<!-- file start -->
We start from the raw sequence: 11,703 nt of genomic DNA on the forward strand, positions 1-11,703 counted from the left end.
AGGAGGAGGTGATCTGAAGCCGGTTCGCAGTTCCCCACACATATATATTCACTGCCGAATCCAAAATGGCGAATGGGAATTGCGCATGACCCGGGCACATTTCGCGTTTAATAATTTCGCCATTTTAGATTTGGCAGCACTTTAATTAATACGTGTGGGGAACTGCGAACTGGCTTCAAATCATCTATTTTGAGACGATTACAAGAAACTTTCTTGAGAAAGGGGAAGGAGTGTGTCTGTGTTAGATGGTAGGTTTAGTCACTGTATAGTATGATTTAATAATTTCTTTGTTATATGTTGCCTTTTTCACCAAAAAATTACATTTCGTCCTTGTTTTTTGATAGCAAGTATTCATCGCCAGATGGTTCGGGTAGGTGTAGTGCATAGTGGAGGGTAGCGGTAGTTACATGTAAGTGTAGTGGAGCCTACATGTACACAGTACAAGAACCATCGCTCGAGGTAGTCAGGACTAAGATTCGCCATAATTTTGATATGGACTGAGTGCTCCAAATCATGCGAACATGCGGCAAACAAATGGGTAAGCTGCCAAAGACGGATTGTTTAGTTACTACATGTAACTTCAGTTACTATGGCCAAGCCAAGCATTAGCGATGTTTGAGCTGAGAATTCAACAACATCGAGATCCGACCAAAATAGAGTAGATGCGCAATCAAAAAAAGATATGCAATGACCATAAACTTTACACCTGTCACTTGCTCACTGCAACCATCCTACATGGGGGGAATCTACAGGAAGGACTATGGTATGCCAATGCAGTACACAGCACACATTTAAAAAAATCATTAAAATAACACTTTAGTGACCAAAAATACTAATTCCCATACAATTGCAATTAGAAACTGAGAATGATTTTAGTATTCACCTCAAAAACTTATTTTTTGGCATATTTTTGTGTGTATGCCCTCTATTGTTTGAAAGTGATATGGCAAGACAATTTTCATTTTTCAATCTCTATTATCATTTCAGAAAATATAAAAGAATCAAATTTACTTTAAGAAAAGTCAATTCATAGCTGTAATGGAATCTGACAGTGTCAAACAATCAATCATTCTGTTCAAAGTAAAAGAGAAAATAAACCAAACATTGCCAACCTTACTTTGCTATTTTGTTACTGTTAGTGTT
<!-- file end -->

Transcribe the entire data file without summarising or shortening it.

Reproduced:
We start from the raw sequence: 11,703 nt of genomic DNA on the forward strand, positions 1-11,703 counted from the left end.
AGGAGGAGGTGATCTGAAGCCGGTTCGCAGTTCCCCACACATATATATTCACTGCCGAATCCAAAATGGCGAATGGGAATTGCGCATGACCCGGGCACATTTCGCGTTTAATAATTTCGCCATTTTAGATTTGGCAGCACTTTAATTAATACGTGTGGGGAACTGCGAACTGGCTTCAAATCATCTATTTTGAGACGATTACAAGAAACTTTCTTGAGAAAGGGGAAGGAGTGTGTCTGTGTTAGATGGTAGGTTTAGTCACTGTATAGTATGATTTAATAATTTCTTTGTTATATGTTGCCTTTTTCACCAAAAAATTACATTTCGTCCTTGTTTTTTGATAGCAAGTATTCATCGCCAGATGGTTCGGGTAGGTGTAGTGCATAGTGGAGGGTAGCGGTAGTTACATGTAAGTGTAGTGGAGCCTACATGTACACAGTACAAGAACCATCGCTCGAGGTAGTCAGGACTAAGATTCGCCATAATTTTGATATGGACTGAGTGCTCCAAATCATGCGAACATGCGGCAAACAAATGGGTAAGCTGCCAAAGACGGATTGTTTAGTTACTACATGTAACTTCAGTTACTATGGCCAAGCCAAGCATTAGCGATGTTTGAGCTGAGAATTCAACAACATCGAGATCCGACCAAAATAGAGTAGATGCGCAATCAAAAAAAGATATGCAATGACCATAAACTTTACACCTGTCACTTGCTCACTGCAACCATCCTACATGGGGGGAATCTACAGGAAGGACTATGGTATGCCAATGCAGTACACAGCACACATTTAAAAAAATCATTAAAATAACACTTTAGTGACCAAAAATACTAATTCCCATACAATTGCAATTAGAAACTGAGAATGATTTTAGTATTCACCTCAAAAACTTATTTTTTGGCATATTTTTGTGTGTATGCCCTCTATTGTTTGAAAGTGATATGGCAAGACAATTTTCATTTTTCAATCTCTATTATCATTTCAGAAAATATAAAAGAATCAAATTTACTTTAAGAAAAGTCAATTCATAGCTGTAATGGAATCTGACAGTGTCAAACAATCAATCATTCTGTTCAAAGTAAAAGAGAAAATAAACCAAACATTGCCAACCTTACTTTGCTATTTTGTTACTGTTAGTGTT